Personal consumption expenditure inflation
Personal consumption expenditure, or PCE, inflation is the measure of inflation that the Federal Reserve considers first. Along with full employment, stable prices are the Fed’s other goal. To achieve this, Fed has set a target for PCE inflation of 2%.
Inflation in line with consensus
The PCE price index rose by 0.3% month-over-month in May after having remained flat in April. May’s figures are in line with the consensus estimates. Headline PCE inflation, on the other hand, increased by 0.2% year-over-year in May.
The core PCE price index, which excludes food and energy, rose by 1.2% in May over last year, but it fell from 1.3% in April. The data for April and March were also revised slightly upward.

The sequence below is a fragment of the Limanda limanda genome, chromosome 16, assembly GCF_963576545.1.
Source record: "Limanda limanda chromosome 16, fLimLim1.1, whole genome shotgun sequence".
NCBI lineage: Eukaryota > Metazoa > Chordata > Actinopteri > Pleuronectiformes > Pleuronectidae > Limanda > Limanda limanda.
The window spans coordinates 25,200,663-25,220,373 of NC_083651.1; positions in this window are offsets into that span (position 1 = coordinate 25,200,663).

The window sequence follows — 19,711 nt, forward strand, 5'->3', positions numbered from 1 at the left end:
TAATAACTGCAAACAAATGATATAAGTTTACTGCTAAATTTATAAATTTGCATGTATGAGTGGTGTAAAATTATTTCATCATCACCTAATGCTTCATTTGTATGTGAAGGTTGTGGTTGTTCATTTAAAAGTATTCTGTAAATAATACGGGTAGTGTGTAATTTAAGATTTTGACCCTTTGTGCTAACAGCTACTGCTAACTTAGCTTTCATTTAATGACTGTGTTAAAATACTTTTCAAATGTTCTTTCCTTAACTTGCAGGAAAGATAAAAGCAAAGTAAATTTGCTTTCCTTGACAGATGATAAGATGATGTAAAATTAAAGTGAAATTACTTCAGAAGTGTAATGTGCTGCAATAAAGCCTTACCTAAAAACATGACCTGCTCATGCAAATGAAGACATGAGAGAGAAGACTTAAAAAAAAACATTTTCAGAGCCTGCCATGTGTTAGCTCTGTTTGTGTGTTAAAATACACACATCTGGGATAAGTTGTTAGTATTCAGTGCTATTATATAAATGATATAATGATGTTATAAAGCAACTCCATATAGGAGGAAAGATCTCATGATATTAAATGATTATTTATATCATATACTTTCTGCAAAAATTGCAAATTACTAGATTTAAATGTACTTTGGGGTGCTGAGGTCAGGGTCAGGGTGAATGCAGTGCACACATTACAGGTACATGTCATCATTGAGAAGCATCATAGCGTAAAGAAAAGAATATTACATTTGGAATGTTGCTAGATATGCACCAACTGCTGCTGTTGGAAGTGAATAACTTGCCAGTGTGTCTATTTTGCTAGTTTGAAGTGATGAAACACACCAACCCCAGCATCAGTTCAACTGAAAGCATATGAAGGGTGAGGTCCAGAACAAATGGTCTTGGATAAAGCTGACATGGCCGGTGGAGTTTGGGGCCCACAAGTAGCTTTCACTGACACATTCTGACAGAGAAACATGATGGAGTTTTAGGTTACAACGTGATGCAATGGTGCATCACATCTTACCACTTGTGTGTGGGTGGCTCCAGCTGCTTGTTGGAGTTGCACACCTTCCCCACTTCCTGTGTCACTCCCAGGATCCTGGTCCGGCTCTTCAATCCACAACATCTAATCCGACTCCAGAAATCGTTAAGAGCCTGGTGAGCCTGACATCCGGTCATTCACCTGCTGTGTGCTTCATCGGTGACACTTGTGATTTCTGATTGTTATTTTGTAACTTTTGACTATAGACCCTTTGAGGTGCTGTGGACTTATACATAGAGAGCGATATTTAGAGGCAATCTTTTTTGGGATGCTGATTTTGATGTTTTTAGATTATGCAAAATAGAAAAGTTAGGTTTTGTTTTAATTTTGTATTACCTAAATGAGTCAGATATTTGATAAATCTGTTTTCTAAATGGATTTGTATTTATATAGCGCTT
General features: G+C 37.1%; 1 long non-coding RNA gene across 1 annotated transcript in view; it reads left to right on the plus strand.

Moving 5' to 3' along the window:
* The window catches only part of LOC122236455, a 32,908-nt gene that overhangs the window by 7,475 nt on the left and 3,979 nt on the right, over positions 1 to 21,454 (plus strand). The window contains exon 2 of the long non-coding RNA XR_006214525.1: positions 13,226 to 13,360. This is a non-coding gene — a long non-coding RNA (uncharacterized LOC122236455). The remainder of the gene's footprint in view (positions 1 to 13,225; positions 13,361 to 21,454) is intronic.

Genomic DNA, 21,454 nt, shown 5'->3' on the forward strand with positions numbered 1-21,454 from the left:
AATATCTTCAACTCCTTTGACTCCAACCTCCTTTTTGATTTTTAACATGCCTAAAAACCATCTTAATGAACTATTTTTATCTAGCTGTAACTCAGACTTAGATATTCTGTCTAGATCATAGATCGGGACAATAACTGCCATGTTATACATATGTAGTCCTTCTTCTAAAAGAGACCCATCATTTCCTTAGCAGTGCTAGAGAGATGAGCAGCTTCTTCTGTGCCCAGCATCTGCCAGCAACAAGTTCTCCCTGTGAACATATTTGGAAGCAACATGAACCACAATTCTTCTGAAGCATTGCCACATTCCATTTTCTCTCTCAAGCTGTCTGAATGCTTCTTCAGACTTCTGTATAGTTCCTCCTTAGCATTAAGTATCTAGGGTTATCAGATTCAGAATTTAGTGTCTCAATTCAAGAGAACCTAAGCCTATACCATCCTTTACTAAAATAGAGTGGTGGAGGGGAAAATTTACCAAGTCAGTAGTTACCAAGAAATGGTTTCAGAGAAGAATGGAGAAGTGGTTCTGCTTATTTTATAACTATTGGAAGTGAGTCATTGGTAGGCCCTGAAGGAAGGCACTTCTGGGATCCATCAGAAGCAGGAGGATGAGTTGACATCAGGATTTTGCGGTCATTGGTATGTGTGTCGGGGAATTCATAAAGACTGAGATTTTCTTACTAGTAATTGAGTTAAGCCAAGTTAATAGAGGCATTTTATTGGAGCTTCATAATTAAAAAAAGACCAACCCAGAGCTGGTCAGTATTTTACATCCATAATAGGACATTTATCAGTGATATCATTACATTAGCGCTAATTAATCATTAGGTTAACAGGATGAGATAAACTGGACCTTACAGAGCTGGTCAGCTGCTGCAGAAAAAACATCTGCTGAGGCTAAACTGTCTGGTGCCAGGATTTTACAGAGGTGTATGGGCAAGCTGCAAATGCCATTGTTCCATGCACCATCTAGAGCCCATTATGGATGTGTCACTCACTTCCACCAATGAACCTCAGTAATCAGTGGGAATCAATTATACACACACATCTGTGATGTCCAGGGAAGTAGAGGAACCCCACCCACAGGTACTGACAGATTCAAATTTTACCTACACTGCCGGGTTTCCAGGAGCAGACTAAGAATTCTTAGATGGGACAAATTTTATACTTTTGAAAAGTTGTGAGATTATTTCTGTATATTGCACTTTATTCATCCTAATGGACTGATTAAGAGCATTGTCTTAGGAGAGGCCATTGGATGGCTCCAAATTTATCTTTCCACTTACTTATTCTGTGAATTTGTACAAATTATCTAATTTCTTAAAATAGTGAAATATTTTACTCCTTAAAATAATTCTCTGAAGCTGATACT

The above chart shows how far policymakers are from their goal. It’s important to note that it’s the PCE inflation and not the core PCE inflation that needs to trend toward 2%.
Inflation and gold
Any increase in this index means that the Fed is getting closer to an interest rate hike. Until the Fed progresses significantly toward this goal, it’s expected to let the inflation rate ride.
This will support gold prices (GLD) (IAU) and gold stocks including Goldcorp (GG), Kinross Gold (KGC), Hecla Mining (HL), and Silver Wheaton (SLW). It will also support the VanEck Vectors Gold Miners ETF (GDX) that invest in these gold stocks. Goldcorp and Kinross Gold form 10.6% of GDX’s holdings.
In the next part of this series, we’ll discuss the second part of the Fed’s mandate, maximum employment, and how it’s progressing.